'Columbo' Creators Sue Universal Over Profits from 1970s Show

William Link and Richard Levinson say it took 45 years to receive their first accounting statement for the acclaimed detective show.
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Peter Falk

Columbo may no longer be on network television, but there's another case to solve, thanks to a lawsuit filed Tuesday against Universal City Studios.

Suing through loan-out companies, Columbo producers William Link and the heirs of Richard Levinson (who died in 1987) allege being shortchanged on profits from the detective series that starred Peter Falk and aired on NBC in the 1970s.

"The television studios are notoriously greedy," states a complaint lodged in Los Angeles Superior Court. "This case involves outright and obviously intentional dishonesty perpetrated against two iconic talents. Here, Universal decided it just wasn't going to account to Plaintiffs on Columbo. Universal just sat on the money owed to Mr. Link and Mr. Levinson for years without any justification. Universal had never issued a profit participation statement to Plaintiffs."

According to the complaint, Link and Levinson were entitled to at least 10 percent, and up to 20 percent, of net profits from the series from a contract signed in 1971.

It was not until Nov. 22, 2016, reports the complaint, that Universal finally issued a statement of accounting. The studio also included a check for more than $2.3 million.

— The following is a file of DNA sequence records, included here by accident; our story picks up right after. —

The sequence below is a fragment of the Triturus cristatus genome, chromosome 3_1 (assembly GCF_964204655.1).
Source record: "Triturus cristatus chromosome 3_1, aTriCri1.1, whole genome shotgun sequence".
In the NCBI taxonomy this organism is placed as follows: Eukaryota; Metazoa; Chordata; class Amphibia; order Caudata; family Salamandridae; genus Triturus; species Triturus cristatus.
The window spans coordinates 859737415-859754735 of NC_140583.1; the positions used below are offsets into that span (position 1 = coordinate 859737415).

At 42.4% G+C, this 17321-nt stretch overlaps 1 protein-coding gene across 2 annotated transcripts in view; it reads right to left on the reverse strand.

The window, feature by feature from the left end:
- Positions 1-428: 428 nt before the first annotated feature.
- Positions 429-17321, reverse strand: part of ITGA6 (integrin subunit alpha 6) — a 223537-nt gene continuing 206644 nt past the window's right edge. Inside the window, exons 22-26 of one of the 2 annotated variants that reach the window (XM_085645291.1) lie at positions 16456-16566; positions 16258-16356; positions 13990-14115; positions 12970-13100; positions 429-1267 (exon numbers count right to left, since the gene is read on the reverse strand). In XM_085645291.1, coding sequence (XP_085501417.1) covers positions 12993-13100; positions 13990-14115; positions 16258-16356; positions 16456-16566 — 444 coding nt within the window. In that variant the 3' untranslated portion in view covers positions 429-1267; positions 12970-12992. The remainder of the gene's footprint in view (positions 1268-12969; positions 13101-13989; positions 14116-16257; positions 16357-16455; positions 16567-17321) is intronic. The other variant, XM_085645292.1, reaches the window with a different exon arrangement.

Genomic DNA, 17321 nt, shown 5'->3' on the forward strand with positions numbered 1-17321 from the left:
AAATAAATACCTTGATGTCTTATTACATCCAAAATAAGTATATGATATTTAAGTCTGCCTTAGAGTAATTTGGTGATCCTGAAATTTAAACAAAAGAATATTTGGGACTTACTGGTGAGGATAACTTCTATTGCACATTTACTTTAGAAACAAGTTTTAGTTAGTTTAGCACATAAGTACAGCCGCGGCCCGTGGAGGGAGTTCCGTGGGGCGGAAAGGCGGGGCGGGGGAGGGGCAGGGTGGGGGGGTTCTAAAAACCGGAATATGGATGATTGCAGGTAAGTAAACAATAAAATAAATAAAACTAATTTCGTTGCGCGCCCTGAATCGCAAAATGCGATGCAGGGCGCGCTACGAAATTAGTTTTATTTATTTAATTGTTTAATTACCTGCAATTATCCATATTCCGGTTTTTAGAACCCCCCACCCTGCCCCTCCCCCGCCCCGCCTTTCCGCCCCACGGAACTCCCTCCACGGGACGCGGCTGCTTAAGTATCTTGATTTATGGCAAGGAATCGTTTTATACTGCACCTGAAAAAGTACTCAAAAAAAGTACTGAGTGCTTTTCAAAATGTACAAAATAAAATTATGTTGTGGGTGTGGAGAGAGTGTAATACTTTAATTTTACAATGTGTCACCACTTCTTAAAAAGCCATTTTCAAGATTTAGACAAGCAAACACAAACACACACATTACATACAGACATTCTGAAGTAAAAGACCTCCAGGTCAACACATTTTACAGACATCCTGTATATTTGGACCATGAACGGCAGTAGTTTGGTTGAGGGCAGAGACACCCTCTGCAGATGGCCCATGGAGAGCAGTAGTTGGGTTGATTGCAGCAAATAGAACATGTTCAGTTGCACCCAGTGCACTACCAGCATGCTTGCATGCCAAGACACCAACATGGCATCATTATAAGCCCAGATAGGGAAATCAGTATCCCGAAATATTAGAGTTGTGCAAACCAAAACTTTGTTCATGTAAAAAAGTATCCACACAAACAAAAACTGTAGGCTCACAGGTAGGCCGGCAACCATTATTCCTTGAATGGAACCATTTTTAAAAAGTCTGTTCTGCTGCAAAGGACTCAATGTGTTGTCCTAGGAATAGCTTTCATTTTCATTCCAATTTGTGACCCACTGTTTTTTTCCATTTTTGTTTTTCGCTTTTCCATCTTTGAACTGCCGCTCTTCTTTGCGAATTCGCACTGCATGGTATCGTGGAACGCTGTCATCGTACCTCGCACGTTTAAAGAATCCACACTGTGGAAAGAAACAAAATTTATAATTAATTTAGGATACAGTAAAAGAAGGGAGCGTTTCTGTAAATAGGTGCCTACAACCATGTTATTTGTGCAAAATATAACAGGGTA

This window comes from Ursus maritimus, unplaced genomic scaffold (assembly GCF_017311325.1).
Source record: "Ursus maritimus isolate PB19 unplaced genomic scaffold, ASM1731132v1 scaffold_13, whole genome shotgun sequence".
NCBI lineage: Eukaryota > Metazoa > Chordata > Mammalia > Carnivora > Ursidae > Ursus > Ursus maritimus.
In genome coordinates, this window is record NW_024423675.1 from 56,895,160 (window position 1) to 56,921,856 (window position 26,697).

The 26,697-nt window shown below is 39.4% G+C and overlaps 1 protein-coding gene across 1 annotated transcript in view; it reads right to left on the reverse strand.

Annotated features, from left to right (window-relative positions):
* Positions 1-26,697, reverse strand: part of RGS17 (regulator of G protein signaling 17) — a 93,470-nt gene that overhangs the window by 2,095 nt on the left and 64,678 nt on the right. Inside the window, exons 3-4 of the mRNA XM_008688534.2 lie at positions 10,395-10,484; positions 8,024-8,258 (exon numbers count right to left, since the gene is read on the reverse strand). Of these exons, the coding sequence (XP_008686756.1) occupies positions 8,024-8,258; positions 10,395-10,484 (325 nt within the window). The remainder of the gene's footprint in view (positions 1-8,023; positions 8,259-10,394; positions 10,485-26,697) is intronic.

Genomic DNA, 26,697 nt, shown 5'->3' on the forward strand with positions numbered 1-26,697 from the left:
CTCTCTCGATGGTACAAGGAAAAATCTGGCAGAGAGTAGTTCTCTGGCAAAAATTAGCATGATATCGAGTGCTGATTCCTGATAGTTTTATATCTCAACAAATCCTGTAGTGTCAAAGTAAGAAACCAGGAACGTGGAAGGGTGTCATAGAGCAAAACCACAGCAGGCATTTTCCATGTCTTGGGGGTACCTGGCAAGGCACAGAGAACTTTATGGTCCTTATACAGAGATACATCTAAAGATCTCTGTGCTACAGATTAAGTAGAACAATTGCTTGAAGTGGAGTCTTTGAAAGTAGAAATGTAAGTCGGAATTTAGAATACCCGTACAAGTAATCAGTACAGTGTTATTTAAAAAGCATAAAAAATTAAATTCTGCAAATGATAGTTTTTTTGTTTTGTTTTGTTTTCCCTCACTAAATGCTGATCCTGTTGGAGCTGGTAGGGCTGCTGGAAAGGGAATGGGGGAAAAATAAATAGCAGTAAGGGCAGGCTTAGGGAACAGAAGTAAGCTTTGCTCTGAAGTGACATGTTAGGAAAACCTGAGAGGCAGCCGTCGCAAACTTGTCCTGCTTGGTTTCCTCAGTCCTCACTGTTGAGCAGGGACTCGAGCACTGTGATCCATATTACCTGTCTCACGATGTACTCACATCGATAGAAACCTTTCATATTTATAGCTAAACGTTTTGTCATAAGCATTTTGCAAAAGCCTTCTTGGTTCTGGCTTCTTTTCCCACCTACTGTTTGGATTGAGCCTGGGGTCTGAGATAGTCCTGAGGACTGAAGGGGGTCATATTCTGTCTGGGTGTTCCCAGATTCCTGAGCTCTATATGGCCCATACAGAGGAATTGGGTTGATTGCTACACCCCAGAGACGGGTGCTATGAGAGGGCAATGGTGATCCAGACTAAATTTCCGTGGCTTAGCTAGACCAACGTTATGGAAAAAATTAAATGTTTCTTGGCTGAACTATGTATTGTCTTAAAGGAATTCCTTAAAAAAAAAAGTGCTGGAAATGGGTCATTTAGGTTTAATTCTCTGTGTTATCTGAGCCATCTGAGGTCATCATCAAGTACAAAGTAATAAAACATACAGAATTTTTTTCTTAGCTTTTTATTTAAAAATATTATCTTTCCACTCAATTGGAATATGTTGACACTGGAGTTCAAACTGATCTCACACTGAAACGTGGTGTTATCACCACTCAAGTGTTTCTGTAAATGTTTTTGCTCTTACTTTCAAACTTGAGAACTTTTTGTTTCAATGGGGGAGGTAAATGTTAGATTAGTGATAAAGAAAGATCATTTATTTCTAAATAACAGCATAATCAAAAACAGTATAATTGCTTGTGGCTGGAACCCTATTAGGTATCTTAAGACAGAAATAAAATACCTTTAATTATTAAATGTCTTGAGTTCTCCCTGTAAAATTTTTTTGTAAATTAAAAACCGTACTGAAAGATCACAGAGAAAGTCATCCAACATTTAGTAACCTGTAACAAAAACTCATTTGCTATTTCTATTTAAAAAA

Link and Levinson's heirs are not satisfied.

"Plaintiffs allege on information and belief that they are owed additional net profit compensation on Columbo," states the lawsuit, noting that the series has been celebrated by numerous publications as one of the greatest TV shows of all time. (The show continues to be broadcast on the Hallmark Channel.)

The plaintiffs are suing for breach of contract, accounting, money due, unfair business practices and fraud.

For the latter cause of action, plaintiffs' attorney Neville Johnson references the decades-old promise of net profits and asserts, "Universal knew its representation to Plaintiffs was false at the time it was made, i.e., that Plaintiffs would never receive net profits due to the method in which Universal accounted to Plaintiffs. On information and belief, no profit participant who is subject to Universal's net profits definition has ever received payment of contingent compensation in the ordinary course."

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